“Butt Hole” – Truly PG, well, mostly PG, it is a common practice to place the hole for a hollow form somewhere that makes sense in the form.  In the case of an animal sculpture this sometimes means that the animal gains a butt hole.  One never really outgrows potty humor.

“Did You Wax Your Hair?” – Melted wax is an extremely useful tool in ceramics.  It can help keep your bottom clean when glazing.  (See!  That’s exactly how it happens!)  Wax can also keep delicate portions of a piece, e.g. hair, from drying too quickly and cracking off.

“Just Write a Note That Says, ‘Please Fire on Chuck'” – I got no end of razzing the first time a student heard this one from me.  A “chuck” is not a person, but instead a somewhat cylindrical form used to trim the bottoms of narrow neck vases on the wheel.  Since they are made out of clay, chucks can also be used to fire work that needs a broader base to support the piece.

“You Need a Cookie” – Nope, it’s not a chocolate chip cookie.  This type of cookie is a flat piece of clay with a layer of kiln wash on one side.  Cookies are used to prevent rogue glaze drips from making it to the kiln shelf.  They also make it easier to fire super delicate work since the person loading the kiln can pick up the work by the cookie instead of a breaking off a delicate piece.  It throws new students all the time.  Fun fact – the penalty for failure to use a cookie under a glazed pot that sticks to the shelf is to bring the Studio Director a batch of homemade (real) cookies!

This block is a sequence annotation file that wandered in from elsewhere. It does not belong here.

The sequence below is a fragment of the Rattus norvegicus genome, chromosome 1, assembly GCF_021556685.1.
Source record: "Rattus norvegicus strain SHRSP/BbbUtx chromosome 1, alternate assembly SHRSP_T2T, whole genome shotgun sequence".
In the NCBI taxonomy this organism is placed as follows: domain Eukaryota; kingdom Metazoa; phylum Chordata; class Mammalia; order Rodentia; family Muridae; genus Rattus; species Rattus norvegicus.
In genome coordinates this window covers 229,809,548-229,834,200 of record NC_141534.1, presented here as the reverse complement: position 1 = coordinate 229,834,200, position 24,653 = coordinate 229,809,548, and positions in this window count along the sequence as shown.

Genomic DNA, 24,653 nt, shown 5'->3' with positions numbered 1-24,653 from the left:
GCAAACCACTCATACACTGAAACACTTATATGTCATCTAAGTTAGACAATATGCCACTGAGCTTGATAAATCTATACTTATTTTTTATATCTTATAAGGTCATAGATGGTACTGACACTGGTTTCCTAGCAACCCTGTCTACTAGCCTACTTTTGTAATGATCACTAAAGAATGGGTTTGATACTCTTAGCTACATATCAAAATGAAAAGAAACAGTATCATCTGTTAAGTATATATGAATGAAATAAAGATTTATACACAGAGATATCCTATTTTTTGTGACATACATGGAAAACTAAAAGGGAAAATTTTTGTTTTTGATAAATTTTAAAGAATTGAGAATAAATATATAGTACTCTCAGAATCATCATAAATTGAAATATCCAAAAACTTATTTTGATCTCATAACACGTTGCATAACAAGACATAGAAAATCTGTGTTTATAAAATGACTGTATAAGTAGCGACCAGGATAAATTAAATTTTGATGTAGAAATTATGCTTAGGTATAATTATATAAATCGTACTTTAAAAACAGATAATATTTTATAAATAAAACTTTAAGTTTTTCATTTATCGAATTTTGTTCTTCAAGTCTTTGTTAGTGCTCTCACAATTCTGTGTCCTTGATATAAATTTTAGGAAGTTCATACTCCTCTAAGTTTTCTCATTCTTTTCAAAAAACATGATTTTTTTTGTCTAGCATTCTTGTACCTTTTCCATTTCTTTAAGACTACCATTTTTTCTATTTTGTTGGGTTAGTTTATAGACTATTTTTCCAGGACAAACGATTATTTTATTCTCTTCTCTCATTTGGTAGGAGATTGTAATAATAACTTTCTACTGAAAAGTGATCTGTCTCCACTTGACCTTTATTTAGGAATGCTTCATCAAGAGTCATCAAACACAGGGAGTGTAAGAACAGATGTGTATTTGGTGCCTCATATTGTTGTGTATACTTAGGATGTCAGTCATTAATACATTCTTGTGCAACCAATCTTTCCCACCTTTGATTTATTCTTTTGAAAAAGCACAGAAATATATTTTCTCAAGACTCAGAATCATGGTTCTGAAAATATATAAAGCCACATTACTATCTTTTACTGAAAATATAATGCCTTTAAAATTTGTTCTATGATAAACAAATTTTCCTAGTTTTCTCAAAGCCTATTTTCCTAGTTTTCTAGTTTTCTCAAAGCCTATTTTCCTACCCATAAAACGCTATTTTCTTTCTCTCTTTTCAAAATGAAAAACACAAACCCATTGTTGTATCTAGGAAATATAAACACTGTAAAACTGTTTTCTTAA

There you have it.  A little bit of ceramic humor to brighten your Monday!

Five Things That Define My Teaching Style

My students have been cracking me up the past week in class with their spot-on descriptions of me and my teaching style.  Even the first timers in my class already have me pegged.  So, here is what my students already know, but you may not, about me.

1) “Sure!  Of course we can do that!”

My typical response to almost every project suggestion or idea my students bring up to me.  I’m a firm believer that things are never as complicated as they seem and nothing is out of reach to achieve.  It might not be the easiest thing they’ve ever done, but its important for everyone to know that they can create whatever they set their minds to making.

2) There are no rules.

Well, okay, there are some rules around good clay construction practices.  However, my classes are not about doing exactly what I do.  I teach techniques and methods.  Then I give my students the freedom to translate it into their own ideas.  In fact, nothing makes me happier then seeing them create something completely their own.

3)  I’m a little bit, okay a lot, cheesy.

Part of that is simply my personality, but the rest is about creating a safe and comfortable environment for my students.  I want them to feel they can have fun and take risks.  In addition to telling bad jokes, I take them on field trips and organize crazy events like clay pumpkin carving contests and plein air underglaze painting.